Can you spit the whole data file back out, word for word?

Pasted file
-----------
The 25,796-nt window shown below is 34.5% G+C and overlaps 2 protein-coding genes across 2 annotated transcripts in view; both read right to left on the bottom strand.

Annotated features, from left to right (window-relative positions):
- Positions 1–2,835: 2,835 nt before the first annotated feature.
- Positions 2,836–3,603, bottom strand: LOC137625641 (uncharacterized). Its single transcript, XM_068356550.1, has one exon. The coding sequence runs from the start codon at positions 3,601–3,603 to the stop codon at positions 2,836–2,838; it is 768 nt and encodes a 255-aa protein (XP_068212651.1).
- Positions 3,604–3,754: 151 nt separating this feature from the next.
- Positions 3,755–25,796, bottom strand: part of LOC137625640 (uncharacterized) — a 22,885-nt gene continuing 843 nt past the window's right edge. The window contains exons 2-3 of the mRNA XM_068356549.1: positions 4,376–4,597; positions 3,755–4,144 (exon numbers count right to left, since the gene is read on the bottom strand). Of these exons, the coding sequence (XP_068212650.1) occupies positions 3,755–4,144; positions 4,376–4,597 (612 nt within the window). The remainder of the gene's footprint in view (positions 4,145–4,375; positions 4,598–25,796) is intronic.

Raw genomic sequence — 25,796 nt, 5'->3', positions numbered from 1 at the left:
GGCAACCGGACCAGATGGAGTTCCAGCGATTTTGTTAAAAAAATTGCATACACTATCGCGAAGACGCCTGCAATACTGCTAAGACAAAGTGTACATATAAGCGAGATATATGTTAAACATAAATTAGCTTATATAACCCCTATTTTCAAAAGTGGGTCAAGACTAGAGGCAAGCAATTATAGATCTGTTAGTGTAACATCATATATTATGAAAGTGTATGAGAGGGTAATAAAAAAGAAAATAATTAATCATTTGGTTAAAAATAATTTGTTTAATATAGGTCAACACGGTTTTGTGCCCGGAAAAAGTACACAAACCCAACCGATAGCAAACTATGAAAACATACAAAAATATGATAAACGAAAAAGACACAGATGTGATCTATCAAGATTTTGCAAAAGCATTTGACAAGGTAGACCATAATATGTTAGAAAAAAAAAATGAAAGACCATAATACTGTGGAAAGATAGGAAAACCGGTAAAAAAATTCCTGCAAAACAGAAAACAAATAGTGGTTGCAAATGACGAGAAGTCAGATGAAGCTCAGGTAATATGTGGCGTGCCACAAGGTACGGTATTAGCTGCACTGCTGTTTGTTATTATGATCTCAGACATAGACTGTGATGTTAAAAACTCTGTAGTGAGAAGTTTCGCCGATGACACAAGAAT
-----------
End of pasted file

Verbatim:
The 25,796-nt window shown below is 34.5% G+C and overlaps 2 protein-coding genes across 2 annotated transcripts in view; both read right to left on the bottom strand.

Annotated features, from left to right (window-relative positions):
- Positions 1–2,835: 2,835 nt before the first annotated feature.
- Positions 2,836–3,603, bottom strand: LOC137625641 (uncharacterized). Its single transcript, XM_068356550.1, has one exon. The coding sequence runs from the start codon at positions 3,601–3,603 to the stop codon at positions 2,836–2,838; it is 768 nt and encodes a 255-aa protein (XP_068212651.1).
- Positions 3,604–3,754: 151 nt separating this feature from the next.
- Positions 3,755–25,796, bottom strand: part of LOC137625640 (uncharacterized) — a 22,885-nt gene continuing 843 nt past the window's right edge. The window contains exons 2-3 of the mRNA XM_068356549.1: positions 4,376–4,597; positions 3,755–4,144 (exon numbers count right to left, since the gene is read on the bottom strand). Of these exons, the coding sequence (XP_068212650.1) occupies positions 3,755–4,144; positions 4,376–4,597 (612 nt within the window). The remainder of the gene's footprint in view (positions 4,145–4,375; positions 4,598–25,796) is intronic.

Raw genomic sequence — 25,796 nt, 5'->3', positions numbered from 1 at the left:
GGCAACCGGACCAGATGGAGTTCCAGCGATTTTGTTAAAAAAATTGCATACACTATCGCGAAGACGCCTGCAATACTGCTAAGACAAAGTGTACATATAAGCGAGATATATGTTAAACATAAATTAGCTTATATAACCCCTATTTTCAAAAGTGGGTCAAGACTAGAGGCAAGCAATTATAGATCTGTTAGTGTAACATCATATATTATGAAAGTGTATGAGAGGGTAATAAAAAAGAAAATAATTAATCATTTGGTTAAAAATAATTTGTTTAATATAGGTCAACACGGTTTTGTGCCCGGAAAAAGTACACAAACCCAACCGATAGCAAACTATGAAAACATACAAAAATATGATAAACGAAAAAGACACAGATGTGATCTATCAAGATTTTGCAAAAGCATTTGACAAGGTAGACCATAATATGTTAGAAAAAAAAAATGAAAGACCATAATACTGTGGAAAGATAGGAAAACCGGTAAAAAAATTCCTGCAAAACAGAAAACAAATAGTGGTTGCAAATGACGAGAAGTCAGATGAAGCTCAGGTAATATGTGGCGTGCCACAAGGTACGGTATTAGCTGCACTGCTGTTTGTTATTATGATCTCAGACATAGACTGTGATGTTAAAAACTCTGTAGTGAGAAGTTTCGCCGATGACACAAGAAT